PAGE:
Roland Ginzel

Gallery 400, University of Illinois at Chicago; Dart Gallery

Roland Ginzel is a painter of many parts—too many, perhaps. On the one hand, you have to admire his grit. The retrospective at the University of Illinois’ Circle Campus, where he used to teach, summarized a career of over 40 years in which Ginzel continually addressed the most urgent issues of modern painting. The exhibition of current work at Dart Gallery showed that this “Chicago” painter, who is remembered and still highly respected in his hometown, though he now lives in New York, continues to be as serious about the medium as ever. There’s a youthful vitality in everything he’s done, as if he never lost the enthusiasm and idealism with which he began. On the other hand, his work has encompassed such a variety of abstract styles that it seems to have no ideological center.

If Ginzel has remained forever young as a painter, it could be that he’s the kind of earnest youth who’s too impressionable for his own good. In the late ’50s he began to veer away from Abstract Expressionism toward a hardedged abstraction; then, in the late ’60s, he was suddenly taken with Minimalism, a trend he followed throughout much of the ’70s. In his transitional work of the early ’60s, violent, gestural figures appeared, like demons that had leapt out of Willem de Kooning’s “Woman” series (1950–61) and briefly seized Ginzel’s imagination. Now, in his most recent paintings, it is Post-Modernism’s sunny beams—zigzags of color and vaguely figurative shapes like bits of graffiti—that break through his clouds of Abstract Expressionistic impasto.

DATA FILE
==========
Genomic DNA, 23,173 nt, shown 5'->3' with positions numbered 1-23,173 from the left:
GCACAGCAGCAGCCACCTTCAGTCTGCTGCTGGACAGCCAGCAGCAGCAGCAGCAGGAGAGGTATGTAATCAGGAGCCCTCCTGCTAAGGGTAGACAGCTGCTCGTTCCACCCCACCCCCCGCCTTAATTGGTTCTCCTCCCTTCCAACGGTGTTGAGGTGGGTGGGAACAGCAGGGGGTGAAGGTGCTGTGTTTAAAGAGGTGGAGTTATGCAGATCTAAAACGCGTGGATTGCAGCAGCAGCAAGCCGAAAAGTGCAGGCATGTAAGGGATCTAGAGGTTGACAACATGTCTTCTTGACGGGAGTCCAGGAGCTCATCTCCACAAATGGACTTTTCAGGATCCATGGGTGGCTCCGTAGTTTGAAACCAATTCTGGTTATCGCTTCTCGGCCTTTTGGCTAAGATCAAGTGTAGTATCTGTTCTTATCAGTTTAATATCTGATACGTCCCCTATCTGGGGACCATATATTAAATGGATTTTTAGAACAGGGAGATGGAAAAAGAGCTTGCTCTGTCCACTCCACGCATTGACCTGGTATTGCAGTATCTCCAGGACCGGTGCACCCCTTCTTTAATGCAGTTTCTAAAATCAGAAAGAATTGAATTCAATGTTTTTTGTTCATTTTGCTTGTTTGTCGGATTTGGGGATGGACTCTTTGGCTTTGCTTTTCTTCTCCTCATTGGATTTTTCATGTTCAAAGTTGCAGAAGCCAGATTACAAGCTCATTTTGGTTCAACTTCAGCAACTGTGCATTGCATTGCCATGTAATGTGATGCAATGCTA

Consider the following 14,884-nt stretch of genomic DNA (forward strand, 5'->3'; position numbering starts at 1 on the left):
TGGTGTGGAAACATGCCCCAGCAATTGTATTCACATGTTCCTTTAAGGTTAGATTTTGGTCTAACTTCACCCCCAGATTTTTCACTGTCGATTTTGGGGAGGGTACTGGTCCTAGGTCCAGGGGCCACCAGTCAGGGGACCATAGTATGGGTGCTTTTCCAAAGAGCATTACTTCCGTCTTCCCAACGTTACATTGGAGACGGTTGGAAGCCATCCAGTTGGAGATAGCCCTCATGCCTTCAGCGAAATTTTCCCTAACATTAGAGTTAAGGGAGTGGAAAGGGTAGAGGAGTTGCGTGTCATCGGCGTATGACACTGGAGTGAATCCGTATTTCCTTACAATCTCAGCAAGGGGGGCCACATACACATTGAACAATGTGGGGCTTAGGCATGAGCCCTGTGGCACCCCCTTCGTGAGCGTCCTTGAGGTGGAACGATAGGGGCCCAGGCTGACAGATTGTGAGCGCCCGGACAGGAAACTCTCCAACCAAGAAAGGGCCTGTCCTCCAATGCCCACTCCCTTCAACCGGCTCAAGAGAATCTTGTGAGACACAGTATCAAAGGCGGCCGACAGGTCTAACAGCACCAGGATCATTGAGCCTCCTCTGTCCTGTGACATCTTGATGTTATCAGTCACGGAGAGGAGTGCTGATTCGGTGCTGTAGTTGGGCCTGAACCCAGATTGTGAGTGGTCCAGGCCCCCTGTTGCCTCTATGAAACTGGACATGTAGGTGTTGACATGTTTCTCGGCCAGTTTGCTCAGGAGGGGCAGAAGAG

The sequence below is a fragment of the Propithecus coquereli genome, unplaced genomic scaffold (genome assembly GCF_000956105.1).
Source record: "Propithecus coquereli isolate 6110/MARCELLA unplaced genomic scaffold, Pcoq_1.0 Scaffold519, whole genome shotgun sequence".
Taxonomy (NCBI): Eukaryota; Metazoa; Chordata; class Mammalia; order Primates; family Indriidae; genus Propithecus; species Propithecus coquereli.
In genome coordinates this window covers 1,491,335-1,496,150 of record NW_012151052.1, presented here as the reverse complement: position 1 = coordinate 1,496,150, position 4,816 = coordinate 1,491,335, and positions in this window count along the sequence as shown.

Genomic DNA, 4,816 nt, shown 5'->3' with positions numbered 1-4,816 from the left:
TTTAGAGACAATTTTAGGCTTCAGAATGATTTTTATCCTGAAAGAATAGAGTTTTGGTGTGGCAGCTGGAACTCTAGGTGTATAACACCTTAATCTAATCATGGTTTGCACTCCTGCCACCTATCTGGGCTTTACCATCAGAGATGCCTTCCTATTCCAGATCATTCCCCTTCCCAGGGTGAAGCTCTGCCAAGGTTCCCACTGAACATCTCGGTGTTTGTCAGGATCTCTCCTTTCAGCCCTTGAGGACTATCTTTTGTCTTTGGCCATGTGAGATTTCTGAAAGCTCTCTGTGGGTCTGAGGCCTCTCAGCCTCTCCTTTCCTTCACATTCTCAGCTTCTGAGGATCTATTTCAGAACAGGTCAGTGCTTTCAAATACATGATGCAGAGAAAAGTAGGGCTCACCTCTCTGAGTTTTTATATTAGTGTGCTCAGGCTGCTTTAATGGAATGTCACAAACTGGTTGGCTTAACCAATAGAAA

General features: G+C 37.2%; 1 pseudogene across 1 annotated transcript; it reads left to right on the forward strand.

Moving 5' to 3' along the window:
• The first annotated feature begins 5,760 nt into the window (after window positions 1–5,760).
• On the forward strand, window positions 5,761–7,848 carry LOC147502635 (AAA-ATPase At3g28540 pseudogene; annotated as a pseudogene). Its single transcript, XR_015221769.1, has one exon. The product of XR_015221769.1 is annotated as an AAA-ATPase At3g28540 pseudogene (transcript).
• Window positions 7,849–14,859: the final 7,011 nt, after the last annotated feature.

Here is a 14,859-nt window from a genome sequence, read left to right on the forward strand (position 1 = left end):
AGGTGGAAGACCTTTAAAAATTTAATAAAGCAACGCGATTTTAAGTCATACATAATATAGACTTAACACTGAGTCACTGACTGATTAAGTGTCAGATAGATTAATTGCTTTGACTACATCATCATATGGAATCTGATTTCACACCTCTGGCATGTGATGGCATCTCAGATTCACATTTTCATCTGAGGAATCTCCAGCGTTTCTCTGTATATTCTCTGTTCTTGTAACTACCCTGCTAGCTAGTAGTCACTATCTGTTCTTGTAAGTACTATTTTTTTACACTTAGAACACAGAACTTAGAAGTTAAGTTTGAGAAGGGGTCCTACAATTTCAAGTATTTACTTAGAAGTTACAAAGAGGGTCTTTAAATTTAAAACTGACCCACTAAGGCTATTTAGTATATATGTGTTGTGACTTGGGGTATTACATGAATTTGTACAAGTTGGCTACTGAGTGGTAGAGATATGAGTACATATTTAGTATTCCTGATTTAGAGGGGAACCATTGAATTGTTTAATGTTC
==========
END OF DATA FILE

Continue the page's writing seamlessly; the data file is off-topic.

I believe Ginzel has been sincere in each phase of his work, but what’s missing is the blinkered focus, the megalomania, of true genius. The drawback in staying young and open to new ideas is that the work never matures to the degree it does when painters pursue a single idea until either they or it are exhausted.There’s almost nothing in Ginzel’s imagery that has lasted him his whole life long. The one strong motif that does reappear is a border, a field of floating color or a band of geometric forms, between the central composition and the canvas edge. The frame within the frame that this border creates puts the central image in quotation marks, as if the statement being made had really come from someone else. To a large extent, the effect of Ginzel’s career is just such a paraphrase.

Although I don’t think Ginzel has the originality of a really great painter, I do suspect that he was a wonderful teacher; like his work, he may not be innovative but he is perceptive. Ginzel might be said to have a good eye in the same sense that a gifted mimic has a good ear. In fact, his career thus far has been at the least an astute commentary on the history of postwar American painting. Even if nothing in that history has originated in his work, a great deal is reflected there, and while I haven’t praised him highly as a painter, I am, as a critic, somewhat envious of his powers of observation.

Colin Westerbeck